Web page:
Jason Rugolo is Executive Director of Zero Mass Labs at Arizona State University. Stan Veuger is an economist at the American Enterprise Institute.
One of the many blessings Mother Nature has provided us with is the banana. Bananas can be consumed as a final product – raw, fried, boiled, etc. They can also be used as intermediate inputs for banana bread, or, as in Thomas Pynchon's "Gravity's Rainbow," for Banana Breakfasts that even some who are allergic or outright hostile to bananas can appreciate.
What else? Ah yes, we can sell bananas to other people, and use the proceeds to acquire different delicious fruits or even goods and services from entirely different product categories. So many competing ends, so few bananas to allocate to them ... how do we decide what to do with them?
Now imagine a country that produces many bananas. Let's say it's on the equator, and let's call it Ecuador. Ecuadorian producers of banana bread compete with producers of banana bread all over the planet – and bananas are, for them, an important part of their cost structure. They would like to have access to cheap bananas, so what do they do? They try to keep foreigners who are willing to pay lots of money for bananas from being able to outbid them.
Ecuador is currently the world's largest exporter of bananas, but these banana bread producers will want to petition their government for a ban on banana exports. Were they to succeed, rents would accrue to them and many a gainful trade between Ecuadorian owners of bananas and banana-loving foreigners would be thwarted, making the world as a whole worse off. Should the Ecuadorian government go along with this cunning scheme? No, of course not – the goal of trade policy should not be to benefit a few insiders at the expense of everyone else.
Weirdly enough, the U.S. Department of Energy has implemented policies regarding the export of natural gas that have an impact that is quite similar to these detrimental consequences of a ban on banana exports. To export some of America's abundance of natural gas to countries that do not have free-trade agreements with the U.S. (that is, all but 18 countries in the world), the Department of Energy needs to give its approval. It has done so only once.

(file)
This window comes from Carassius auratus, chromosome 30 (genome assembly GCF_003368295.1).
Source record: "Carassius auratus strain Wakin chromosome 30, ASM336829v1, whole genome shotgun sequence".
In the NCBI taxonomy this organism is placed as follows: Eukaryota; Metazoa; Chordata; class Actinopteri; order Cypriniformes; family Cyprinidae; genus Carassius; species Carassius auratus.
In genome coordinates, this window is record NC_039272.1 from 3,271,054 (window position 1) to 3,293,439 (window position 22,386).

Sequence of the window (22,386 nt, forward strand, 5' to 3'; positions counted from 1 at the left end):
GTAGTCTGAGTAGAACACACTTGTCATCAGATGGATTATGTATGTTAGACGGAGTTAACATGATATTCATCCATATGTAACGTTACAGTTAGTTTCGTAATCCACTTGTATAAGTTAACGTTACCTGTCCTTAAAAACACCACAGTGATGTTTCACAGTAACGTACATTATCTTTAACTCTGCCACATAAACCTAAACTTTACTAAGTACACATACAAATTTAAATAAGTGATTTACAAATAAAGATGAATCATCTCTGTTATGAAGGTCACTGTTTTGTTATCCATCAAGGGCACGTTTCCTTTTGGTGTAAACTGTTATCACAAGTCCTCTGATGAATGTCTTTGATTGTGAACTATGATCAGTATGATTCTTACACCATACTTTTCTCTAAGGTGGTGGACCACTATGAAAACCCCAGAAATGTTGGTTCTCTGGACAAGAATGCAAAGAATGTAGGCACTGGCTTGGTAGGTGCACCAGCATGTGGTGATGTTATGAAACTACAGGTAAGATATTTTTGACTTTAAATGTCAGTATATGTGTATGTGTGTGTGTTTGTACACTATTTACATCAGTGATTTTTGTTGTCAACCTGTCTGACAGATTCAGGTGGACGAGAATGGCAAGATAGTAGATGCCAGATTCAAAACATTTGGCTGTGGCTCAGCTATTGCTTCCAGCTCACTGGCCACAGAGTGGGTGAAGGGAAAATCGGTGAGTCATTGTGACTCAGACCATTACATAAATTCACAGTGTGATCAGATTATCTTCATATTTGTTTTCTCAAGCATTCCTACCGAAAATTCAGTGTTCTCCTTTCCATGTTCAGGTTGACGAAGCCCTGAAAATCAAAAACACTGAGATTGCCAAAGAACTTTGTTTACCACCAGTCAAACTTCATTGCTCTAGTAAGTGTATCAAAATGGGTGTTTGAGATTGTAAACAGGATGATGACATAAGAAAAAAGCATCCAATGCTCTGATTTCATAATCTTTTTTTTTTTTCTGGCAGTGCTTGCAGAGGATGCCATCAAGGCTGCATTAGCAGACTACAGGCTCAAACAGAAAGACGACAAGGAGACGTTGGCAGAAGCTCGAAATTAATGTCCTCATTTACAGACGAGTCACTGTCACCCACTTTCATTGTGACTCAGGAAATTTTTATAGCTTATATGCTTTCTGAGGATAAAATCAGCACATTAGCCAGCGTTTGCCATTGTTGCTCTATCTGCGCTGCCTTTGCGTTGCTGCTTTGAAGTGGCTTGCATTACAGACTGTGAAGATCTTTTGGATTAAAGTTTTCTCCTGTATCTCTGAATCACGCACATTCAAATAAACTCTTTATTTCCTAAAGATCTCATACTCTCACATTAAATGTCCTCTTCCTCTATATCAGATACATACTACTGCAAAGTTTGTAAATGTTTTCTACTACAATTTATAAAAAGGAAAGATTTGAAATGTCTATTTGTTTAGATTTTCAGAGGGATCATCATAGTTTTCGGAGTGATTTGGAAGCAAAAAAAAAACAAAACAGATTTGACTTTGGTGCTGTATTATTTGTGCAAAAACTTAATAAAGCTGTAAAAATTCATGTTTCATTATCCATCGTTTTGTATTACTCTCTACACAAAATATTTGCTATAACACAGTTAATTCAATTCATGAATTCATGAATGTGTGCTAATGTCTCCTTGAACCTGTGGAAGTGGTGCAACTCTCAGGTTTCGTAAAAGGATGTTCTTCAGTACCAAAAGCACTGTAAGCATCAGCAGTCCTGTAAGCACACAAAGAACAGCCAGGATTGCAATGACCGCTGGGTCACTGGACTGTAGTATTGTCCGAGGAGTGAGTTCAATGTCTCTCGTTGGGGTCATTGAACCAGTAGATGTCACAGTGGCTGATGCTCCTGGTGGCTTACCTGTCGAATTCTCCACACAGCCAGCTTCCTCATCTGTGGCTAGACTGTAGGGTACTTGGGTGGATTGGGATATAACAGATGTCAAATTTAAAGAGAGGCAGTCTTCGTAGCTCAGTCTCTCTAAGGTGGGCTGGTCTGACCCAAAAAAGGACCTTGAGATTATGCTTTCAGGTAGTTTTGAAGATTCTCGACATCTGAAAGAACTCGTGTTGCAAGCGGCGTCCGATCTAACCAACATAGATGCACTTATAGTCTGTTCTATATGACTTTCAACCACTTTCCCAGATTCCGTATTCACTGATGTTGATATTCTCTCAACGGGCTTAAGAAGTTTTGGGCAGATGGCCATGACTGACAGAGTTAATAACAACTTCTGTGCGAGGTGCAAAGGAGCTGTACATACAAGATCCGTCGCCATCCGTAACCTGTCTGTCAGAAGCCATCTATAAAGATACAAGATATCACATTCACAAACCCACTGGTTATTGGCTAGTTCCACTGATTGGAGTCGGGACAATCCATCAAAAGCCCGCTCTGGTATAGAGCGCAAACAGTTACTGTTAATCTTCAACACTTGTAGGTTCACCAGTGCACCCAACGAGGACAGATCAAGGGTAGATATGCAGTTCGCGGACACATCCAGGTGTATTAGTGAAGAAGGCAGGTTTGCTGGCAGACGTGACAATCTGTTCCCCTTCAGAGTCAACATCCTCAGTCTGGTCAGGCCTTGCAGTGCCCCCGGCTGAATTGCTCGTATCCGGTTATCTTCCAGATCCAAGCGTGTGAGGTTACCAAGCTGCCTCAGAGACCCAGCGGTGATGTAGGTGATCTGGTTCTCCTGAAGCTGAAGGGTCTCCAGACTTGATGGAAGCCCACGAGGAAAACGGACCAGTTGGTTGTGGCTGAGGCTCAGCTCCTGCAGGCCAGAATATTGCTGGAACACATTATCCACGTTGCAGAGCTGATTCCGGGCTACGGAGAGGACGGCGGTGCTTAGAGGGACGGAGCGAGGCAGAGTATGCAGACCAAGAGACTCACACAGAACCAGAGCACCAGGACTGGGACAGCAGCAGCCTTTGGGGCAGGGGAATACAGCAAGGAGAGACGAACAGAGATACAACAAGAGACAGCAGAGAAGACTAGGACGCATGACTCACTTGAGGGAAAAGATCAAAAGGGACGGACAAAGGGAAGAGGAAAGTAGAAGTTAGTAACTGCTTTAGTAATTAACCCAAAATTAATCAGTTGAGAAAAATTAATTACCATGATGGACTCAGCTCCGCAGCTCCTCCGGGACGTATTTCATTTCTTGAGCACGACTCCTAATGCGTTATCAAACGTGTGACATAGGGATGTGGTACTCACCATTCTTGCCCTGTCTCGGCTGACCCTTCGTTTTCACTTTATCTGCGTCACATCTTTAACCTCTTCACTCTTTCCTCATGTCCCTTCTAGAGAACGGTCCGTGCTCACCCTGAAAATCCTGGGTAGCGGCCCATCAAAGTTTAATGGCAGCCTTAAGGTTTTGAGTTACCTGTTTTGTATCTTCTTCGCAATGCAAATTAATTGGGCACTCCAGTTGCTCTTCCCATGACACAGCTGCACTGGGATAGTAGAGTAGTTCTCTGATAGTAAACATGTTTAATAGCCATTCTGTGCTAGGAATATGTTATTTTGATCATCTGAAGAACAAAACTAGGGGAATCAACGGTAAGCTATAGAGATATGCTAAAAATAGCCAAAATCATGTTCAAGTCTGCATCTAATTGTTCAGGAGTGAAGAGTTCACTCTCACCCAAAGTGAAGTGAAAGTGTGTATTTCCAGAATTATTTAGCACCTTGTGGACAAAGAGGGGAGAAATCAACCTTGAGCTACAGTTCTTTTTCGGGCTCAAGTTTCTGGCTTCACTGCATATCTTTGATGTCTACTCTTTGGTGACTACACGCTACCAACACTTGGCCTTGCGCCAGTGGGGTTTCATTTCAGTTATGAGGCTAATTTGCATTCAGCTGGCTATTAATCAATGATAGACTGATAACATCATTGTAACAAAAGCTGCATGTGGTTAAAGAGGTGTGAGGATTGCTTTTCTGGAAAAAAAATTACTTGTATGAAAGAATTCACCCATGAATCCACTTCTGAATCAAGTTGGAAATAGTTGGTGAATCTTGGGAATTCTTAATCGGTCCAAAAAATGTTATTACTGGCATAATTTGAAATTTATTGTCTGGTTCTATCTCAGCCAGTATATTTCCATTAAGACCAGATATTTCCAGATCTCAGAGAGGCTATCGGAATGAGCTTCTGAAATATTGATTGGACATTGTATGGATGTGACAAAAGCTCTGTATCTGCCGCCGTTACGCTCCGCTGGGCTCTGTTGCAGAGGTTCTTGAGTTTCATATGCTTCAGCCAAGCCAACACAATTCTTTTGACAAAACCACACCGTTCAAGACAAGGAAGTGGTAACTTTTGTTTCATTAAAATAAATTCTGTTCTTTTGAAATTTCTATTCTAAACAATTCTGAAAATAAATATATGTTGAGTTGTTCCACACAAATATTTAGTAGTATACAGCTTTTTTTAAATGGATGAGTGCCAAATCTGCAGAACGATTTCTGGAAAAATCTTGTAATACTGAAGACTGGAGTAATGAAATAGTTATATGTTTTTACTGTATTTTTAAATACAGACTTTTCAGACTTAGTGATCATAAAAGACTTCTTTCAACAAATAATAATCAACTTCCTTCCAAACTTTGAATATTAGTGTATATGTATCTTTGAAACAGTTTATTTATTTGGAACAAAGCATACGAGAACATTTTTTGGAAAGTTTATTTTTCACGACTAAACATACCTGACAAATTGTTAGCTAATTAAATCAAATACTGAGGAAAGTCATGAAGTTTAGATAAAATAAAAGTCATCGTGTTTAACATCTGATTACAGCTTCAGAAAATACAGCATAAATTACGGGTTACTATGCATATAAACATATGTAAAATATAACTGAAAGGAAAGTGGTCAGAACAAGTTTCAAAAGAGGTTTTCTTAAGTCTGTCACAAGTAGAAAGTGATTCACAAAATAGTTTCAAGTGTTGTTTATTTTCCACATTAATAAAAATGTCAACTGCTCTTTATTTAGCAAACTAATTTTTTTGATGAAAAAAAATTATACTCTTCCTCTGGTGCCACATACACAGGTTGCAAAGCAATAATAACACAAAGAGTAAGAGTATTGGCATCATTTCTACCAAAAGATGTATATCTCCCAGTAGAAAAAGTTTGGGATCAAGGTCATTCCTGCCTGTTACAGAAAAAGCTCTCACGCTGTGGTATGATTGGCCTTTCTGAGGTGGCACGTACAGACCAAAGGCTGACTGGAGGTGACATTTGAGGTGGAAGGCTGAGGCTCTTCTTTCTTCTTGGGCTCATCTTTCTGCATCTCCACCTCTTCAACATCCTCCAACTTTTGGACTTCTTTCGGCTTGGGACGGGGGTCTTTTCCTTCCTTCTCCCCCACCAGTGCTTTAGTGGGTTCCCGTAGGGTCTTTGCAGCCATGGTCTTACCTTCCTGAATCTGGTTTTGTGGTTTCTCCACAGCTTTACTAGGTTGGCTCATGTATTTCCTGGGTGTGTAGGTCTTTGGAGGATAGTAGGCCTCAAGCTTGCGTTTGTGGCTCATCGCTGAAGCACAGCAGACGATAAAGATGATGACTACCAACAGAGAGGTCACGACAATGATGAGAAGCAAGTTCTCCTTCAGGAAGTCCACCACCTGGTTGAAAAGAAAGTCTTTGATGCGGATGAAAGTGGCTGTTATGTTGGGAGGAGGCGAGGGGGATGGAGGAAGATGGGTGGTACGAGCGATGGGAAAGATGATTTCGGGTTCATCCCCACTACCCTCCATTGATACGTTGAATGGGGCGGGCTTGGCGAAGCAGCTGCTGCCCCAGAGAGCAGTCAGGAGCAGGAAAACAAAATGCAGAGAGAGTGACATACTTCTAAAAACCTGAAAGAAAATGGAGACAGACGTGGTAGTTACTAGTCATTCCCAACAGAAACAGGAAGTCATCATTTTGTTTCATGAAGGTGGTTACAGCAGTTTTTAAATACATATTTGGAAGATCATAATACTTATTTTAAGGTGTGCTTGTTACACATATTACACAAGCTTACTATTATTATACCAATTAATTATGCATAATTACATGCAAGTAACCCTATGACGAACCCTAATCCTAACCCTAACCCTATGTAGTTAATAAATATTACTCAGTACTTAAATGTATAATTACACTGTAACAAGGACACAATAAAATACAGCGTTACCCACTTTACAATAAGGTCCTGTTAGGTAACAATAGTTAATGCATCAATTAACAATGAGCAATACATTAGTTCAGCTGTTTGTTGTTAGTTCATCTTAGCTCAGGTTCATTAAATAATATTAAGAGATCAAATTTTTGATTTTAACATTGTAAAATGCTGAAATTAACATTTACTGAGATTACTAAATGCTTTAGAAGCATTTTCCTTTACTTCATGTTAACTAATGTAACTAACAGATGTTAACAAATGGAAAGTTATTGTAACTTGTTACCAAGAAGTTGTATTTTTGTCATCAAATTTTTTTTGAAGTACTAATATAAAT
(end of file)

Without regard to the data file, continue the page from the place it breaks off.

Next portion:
Natural gas is an extremely important world commodity for which many industries compete. It is used as a primary energy source in electricity production, for direct heating in households and industry, as a chemical feedstock in the chemical production industries and even as a major transportation fuel (among many other uses). With the recent advent of horizontal drilling techniques and hydraulic fracturing, vast new U.S. natural gas resources have resulted in a local glut, driving down prices to historic lows which U.S. corporate consumers are enjoying while the natural gas transportation industry works as fast as it can to gain access to foreign markets that haven't been so lucky.
No individual, let alone the U.S. policymaker, is able to understand the incredible complexity of such a large and multi-faceted commodity market. However, humans have luckily stumbled upon a mechanism to sort all of this complexity out – prices.
Yesterday, at a hearing in front of a subpanel of the House Energy and Commerce Committee, two former U.S. senators spoke out in support of changing the export ban, making U.S. natural gas available to those most willing to pay for it. As the banana example showed us, the vast majority benefit. Who wouldn't? Only the producers of banana bread, or, in this case, companies in natural-gas-intensive industries who want exclusive access to U.S. resources they don't own.
And indeed, it is a coalition of such firms, led by Dow Chemical, that is most forcefully opposed to allowing natural gas exports. We wonder if they'd sing the same tune were someone to propose a ban on plastic exports to keep U.S. plastic costs manageable for U.S. manufacturers.
These firms are, of course, fully justified in petitioning the government for a redress of any and all grievances they may have, but their specific demands in this case harm the common good. And not just because of the benefits that accrue to all from free trade. Natural gas is more important than bananas, and can serve broader geopolitical goals. Russia has, for example, successfully exploited its gas supplies to strongarm U.S. allies in Europe. Similarly, selling American natural gas to, for example, Japan, not only makes the U.S. better off financially, but also strengthens a crucial alliance between the U.S. and an important ally. Richer and safer. Not a bad outcome. If only all public policy changes worked that way...